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“Hate Crimes Prevention Act” would expand N.C. protections

With hate crimes on the rise in North Carolina – and nationwide – a bill filed Thursday seeks to expand North Carolina’s minority protections.

Senate Bill 209 – The Hate Crimes Prevention Act – would expand the state’s current hate crimes law to include sexual orientation, gender, gender identity, gender expression, ethnicity and disability.

It would also require the creation of a hate crime reporting database at the State Bureau of Investigation and hate crime related training for both law enforcement and prosecutors.

The bill’s primary sponsors are Senators Jay Chaudhuri (D-Wake), Valerie Foushee (D -Orange) and Mujtaba Mohammed (D – Mecklenburg).

“This act will not eliminate hate crimes or hate groups,” Chaudhuri said in a statement Thursday. “But, this will signal to businesses across the country and internationally that North Carolina is a welcoming state, a state that works to recognize diversity and that our diversity is our greatest strength, not our weakness.”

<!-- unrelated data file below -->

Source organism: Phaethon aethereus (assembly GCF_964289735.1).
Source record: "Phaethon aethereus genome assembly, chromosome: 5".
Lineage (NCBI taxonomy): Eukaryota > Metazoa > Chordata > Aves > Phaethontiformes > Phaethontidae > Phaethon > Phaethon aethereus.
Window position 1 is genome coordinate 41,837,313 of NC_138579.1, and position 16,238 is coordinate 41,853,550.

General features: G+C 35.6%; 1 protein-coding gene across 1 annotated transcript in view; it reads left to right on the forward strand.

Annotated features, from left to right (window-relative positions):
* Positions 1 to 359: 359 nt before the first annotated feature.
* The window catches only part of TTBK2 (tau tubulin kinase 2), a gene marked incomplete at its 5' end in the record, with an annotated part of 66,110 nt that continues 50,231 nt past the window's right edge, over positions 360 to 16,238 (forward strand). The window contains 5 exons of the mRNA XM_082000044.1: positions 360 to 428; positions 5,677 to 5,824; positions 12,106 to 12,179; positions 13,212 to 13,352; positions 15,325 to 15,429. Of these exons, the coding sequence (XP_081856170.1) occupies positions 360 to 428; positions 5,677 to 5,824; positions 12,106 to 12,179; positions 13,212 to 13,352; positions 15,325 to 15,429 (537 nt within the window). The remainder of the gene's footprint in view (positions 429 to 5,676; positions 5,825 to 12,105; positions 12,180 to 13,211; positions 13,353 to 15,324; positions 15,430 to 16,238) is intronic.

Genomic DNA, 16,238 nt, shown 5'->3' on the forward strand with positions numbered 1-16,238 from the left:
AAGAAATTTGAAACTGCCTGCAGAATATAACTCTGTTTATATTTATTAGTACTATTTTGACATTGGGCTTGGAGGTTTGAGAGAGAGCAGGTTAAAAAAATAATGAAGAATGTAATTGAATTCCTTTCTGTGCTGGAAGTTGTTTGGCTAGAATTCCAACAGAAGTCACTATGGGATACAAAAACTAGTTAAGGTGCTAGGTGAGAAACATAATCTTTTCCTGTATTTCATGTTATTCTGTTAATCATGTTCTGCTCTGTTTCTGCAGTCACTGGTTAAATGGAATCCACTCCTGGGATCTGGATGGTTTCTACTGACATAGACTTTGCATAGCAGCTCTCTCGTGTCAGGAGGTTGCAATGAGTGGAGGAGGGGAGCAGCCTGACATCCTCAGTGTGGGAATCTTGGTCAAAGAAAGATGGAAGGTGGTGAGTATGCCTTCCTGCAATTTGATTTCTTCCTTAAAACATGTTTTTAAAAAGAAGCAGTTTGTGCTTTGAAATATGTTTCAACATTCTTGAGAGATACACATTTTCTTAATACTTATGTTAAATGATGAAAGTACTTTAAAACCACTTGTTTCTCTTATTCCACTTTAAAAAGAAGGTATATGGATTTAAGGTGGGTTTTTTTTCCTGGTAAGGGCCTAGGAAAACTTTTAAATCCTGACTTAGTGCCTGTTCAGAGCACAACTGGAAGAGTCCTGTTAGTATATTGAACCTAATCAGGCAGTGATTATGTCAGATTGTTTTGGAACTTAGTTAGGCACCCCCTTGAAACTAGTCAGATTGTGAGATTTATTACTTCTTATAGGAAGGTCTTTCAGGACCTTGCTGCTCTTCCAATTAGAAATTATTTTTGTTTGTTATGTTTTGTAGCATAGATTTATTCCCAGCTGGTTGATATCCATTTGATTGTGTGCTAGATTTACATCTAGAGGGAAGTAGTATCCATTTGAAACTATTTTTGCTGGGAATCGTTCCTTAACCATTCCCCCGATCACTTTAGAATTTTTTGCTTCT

The state’s image was badly tarnished in the fight over HB2. The law, passed in March 2016, eliminated legal protections for the LGBT community and mandated that individuals in government buildings use restrooms that corresponded to the gender on their birth certificate. It generated international media attention and led to boycotts of the state.

Its successor law is still being challenged.

Transgender North Carolinians are still denied healthcare related to gender dysphoria under the state employee health care plan, though it is covered by the company through which state employees are ensured.

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